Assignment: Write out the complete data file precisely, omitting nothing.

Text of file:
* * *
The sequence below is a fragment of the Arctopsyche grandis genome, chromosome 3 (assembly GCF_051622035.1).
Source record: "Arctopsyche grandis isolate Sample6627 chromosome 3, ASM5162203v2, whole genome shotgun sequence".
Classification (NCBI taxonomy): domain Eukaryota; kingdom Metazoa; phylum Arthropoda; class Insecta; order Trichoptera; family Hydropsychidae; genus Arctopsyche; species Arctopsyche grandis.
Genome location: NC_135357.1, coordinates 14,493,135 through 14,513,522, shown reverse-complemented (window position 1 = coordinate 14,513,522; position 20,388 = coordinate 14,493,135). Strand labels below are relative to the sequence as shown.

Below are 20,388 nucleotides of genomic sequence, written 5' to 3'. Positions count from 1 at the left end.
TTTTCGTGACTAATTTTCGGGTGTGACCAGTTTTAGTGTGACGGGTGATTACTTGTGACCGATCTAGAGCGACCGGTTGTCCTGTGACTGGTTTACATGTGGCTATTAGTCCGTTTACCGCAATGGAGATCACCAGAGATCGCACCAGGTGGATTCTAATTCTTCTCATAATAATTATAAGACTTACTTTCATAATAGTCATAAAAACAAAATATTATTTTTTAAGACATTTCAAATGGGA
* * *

The sequence below is a fragment of the Arctopsyche grandis genome, chromosome 3 (assembly GCF_051622035.1).
Source record: "Arctopsyche grandis isolate Sample6627 chromosome 3, ASM5162203v2, whole genome shotgun sequence".
Classification (NCBI taxonomy): domain Eukaryota; kingdom Metazoa; phylum Arthropoda; class Insecta; order Trichoptera; family Hydropsychidae; genus Arctopsyche; species Arctopsyche grandis.
Genome location: NC_135357.1, coordinates 14,493,135 through 14,513,522, shown reverse-complemented (window position 1 = coordinate 14,513,522; position 20,388 = coordinate 14,493,135). Strand labels below are relative to the sequence as shown.

Below are 20,388 nucleotides of genomic sequence, written 5' to 3'. Positions count from 1 at the left end.
TTTTCGTGACTAATTTTCGGGTGTGACCAGTTTTAGTGTGACGGGTGATTACTTGTGACCGATCTAGAGCGACCGGTTGTCCTGTGACTGGTTTACATGTGGCTATTAGTCCGTTTACCGCAATGGAGATCACCAGAGATCGCACCAGGTGGATTCTAATTCTTCTCATAATAATTATAAGACTTACTTTCATAATAGTCATAAAAACAAAATATTATTTTTTAAGACATTTCAAATGGGA